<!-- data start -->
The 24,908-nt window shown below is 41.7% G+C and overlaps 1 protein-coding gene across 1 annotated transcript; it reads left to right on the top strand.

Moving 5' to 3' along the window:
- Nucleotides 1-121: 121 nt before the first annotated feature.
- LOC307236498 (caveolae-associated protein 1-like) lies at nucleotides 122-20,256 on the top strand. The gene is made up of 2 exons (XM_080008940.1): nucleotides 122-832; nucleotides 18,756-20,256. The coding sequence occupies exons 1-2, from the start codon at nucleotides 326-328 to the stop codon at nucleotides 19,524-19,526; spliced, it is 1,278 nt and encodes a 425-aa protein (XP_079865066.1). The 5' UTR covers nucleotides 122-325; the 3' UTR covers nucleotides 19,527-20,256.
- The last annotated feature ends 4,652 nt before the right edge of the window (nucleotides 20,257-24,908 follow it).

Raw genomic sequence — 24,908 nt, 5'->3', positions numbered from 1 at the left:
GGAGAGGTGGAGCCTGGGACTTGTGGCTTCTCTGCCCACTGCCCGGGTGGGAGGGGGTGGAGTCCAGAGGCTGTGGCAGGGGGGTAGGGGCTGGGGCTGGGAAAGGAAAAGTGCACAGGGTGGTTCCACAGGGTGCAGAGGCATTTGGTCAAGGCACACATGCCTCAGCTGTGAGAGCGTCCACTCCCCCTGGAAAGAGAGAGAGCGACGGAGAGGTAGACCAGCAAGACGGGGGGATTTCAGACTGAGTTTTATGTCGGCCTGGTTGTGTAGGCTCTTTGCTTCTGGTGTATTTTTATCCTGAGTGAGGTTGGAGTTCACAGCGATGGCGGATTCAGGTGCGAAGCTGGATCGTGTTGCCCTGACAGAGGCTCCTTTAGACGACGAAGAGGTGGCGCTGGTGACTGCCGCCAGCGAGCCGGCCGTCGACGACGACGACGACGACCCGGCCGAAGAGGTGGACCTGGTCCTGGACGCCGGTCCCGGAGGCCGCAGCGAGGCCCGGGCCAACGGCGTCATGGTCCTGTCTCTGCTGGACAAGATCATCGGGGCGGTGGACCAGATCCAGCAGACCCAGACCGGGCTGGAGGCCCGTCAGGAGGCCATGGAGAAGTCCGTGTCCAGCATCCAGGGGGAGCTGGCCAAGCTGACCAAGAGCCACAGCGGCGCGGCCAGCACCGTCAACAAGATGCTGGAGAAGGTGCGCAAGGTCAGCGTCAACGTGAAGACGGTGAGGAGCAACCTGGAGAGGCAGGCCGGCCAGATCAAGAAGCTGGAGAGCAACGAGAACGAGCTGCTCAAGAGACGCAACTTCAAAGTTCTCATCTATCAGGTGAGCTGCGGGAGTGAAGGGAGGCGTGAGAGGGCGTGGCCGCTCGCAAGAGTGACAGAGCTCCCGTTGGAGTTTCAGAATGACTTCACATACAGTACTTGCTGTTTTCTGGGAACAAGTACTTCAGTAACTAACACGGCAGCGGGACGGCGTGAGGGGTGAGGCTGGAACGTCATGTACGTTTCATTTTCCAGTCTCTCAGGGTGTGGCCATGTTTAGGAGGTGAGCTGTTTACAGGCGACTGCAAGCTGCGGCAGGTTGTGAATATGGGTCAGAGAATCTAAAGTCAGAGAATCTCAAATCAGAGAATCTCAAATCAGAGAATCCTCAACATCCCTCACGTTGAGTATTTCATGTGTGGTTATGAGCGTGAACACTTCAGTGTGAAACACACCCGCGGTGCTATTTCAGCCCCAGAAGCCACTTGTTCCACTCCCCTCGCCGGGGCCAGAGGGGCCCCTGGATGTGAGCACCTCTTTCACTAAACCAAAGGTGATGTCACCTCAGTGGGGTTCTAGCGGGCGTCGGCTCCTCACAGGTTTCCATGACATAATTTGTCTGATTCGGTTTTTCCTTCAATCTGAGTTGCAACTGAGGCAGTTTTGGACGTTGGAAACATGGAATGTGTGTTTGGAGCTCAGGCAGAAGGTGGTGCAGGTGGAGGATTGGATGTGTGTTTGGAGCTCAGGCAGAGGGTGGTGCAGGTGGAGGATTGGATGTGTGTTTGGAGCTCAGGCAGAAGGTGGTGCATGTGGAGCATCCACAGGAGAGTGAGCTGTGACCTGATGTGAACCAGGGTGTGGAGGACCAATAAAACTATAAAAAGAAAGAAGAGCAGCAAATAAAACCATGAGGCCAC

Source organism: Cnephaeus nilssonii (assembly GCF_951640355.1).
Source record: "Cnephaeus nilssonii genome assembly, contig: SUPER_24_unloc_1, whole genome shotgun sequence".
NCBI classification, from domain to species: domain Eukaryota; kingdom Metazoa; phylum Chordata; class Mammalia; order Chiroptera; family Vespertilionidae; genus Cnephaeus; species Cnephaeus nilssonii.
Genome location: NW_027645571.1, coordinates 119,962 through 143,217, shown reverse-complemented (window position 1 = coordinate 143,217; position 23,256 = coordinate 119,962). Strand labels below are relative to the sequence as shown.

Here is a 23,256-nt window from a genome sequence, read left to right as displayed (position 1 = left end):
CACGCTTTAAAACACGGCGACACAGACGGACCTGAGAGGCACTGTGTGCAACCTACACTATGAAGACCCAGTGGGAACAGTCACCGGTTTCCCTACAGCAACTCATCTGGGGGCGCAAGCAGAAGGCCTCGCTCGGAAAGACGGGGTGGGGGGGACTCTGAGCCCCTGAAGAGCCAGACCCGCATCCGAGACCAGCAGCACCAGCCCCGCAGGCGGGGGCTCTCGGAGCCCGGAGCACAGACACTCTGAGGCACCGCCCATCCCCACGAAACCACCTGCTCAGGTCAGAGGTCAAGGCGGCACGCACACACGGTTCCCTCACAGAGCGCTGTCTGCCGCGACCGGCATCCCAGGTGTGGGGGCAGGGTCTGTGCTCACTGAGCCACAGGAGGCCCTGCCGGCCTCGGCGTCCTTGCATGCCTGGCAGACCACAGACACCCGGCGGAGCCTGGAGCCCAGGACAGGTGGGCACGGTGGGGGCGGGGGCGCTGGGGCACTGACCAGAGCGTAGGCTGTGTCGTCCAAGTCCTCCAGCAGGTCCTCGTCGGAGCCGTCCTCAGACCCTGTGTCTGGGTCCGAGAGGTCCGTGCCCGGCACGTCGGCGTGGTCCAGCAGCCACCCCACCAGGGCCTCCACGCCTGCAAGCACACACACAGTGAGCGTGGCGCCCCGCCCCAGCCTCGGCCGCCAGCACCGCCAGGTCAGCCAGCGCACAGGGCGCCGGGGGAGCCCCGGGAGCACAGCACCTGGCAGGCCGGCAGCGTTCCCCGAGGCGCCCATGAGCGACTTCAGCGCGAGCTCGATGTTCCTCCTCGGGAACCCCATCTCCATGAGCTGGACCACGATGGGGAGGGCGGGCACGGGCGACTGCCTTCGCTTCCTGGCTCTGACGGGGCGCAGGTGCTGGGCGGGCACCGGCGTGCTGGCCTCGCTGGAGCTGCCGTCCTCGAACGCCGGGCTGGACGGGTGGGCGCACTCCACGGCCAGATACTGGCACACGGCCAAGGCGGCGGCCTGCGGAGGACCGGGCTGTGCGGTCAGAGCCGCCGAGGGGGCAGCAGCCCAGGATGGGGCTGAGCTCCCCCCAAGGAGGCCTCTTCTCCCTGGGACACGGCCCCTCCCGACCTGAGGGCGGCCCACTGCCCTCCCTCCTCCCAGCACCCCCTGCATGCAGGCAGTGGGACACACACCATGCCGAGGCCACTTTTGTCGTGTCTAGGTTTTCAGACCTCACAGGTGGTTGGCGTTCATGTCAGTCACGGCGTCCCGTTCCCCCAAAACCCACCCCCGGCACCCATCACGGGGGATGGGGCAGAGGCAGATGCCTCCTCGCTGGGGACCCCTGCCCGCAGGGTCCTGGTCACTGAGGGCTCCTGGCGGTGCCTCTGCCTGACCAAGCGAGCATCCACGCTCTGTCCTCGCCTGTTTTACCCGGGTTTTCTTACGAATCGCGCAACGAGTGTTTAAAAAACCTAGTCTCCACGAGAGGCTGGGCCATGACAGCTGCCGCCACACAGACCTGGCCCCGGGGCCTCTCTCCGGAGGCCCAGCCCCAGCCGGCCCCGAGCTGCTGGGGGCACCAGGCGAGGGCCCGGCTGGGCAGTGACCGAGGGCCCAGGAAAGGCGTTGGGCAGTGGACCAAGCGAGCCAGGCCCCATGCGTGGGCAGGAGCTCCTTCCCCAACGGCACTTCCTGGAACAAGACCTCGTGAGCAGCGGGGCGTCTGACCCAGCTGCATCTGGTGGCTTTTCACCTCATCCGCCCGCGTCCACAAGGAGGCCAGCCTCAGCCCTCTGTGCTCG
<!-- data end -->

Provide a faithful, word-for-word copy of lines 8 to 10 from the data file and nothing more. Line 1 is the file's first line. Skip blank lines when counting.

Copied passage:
Source organism: Cnephaeus nilssonii (assembly GCF_951640355.1).
Source record: "Cnephaeus nilssonii genome assembly, contig: SUPER_24_unloc_1, whole genome shotgun sequence".
NCBI classification, from domain to species: domain Eukaryota; kingdom Metazoa; phylum Chordata; class Mammalia; order Chiroptera; family Vespertilionidae; genus Cnephaeus; species Cnephaeus nilssonii.